The alternative therapy industry is critical of the profit motive of ‘big pharma’ but these guys could equally be called ‘big herbal’. Australia spends approximately 9-10 billion dollars per annum on conventional medications and direct costs to patients accounts for 10-15% of this. Yet in 2005 more than 3 billion was spent on alternative therapies. If Australia parallels the US then current expenditure on alternative therapies might be 6 billion dollars or more.

A tax on these therapies – which bear minimal costs for development and proof of effectiveness and which rely predominantly on marketing for sales – could potentially raise enough funds to save 5% on the national medicines budget. There is no reason why a tax couldn’t be imposed – the government does it for tobacco, alcohol and luxury goods. And realistically – isn’t alternative medicine a luxury good.

Enough choppy choppy: how about spending a dollar to save a dollar in health

So I work in health and well to be frank health is not exactly thriving.

I am associated with 3 public hospitals with a collective EOFY debt of around 50 million dollars. The way the powers want to catch up is with cuts. But the problem with cuts is that it doesn’t actually deal with the fact that service needs to be delivered.

People being to hospital costs money so the logical way to deuce expense is to stop people being admitting to hospital is to reduce admissions. The only real way to achieve this is to stop people being admitted to hospital. The only way to achieve this is to provide outpatient services that otherwise meet the inpatient demand.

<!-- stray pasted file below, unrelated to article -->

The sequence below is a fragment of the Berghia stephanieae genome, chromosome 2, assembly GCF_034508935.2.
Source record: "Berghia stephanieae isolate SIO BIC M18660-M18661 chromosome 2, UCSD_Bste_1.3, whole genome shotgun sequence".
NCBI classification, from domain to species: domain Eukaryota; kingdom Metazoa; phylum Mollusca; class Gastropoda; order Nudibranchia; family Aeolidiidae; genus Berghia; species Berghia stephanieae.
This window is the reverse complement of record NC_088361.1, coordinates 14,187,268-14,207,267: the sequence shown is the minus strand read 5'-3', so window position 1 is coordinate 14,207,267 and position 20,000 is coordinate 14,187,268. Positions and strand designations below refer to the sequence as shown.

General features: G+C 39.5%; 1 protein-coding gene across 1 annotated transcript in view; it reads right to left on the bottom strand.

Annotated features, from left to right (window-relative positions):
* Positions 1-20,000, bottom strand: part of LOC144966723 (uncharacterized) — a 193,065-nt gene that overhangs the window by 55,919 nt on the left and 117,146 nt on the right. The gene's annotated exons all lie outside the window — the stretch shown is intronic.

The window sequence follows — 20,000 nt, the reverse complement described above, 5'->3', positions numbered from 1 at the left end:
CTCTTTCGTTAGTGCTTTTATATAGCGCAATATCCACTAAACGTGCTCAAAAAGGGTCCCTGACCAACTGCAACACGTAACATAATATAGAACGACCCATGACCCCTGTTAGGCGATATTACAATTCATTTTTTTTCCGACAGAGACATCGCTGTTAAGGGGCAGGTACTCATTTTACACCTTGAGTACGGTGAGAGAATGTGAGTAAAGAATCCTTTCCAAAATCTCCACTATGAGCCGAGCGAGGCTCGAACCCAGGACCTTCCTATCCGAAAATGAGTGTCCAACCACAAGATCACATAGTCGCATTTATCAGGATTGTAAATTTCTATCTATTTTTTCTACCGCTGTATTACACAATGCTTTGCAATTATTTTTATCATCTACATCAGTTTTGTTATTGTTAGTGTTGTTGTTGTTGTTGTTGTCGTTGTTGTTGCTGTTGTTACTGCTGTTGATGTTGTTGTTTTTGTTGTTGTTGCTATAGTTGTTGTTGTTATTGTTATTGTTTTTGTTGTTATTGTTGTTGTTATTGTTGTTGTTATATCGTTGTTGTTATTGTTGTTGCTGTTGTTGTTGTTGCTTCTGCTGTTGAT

The problem is that ‘new’ outpatient services is a new expense and the system can’t countenance that.

Well I think I fact of life is that sometimes you have to spend a dollar to save a dollar.

The real issue is that health services want business cases: well tell me how much you are willing to spend to save a dollar. I’ve heard one dollar for 3 saved but this is a clowd-cuckoo-land number. I agree 1 for 1 isn’t a gain but 1 for 2 is a tangible benefit

Regardless of the breakpoint let’s get a number to inform our business cases.

Should I give my patients homework?

A number of my colleagues have complained to me that patients expect so much of their doctors but don’t actually do anything in return – by this I mean they don’t actually follow the instructions of their doctors, take their medicines, listen to the advice, etc, etc.

Which leads me to the question – should I give my patients homework? We are meant to be in the era of patient/consumer empowerment. This means taking responsibility for one’s own healthcare (decisions). Doing homework might be a way of completing the deal.

Any doctor knows that his/her patients spend a lot of time consulting diverse sources to become health literate. This ranges from consulting aunt Mavis to asking the boys at the pub to searching the internet. Mostly it is searching the internet.

Rather than letting the patients search blindly and discovering somewhere in the corners of Google that Mexican Cafe Latte Enema Therapy cures cancer why not prescribe a homework program that actually sends people to reliable information and education?

Homework is used in cognitive-behavioural therapy to good effect. Maybe there are other applications.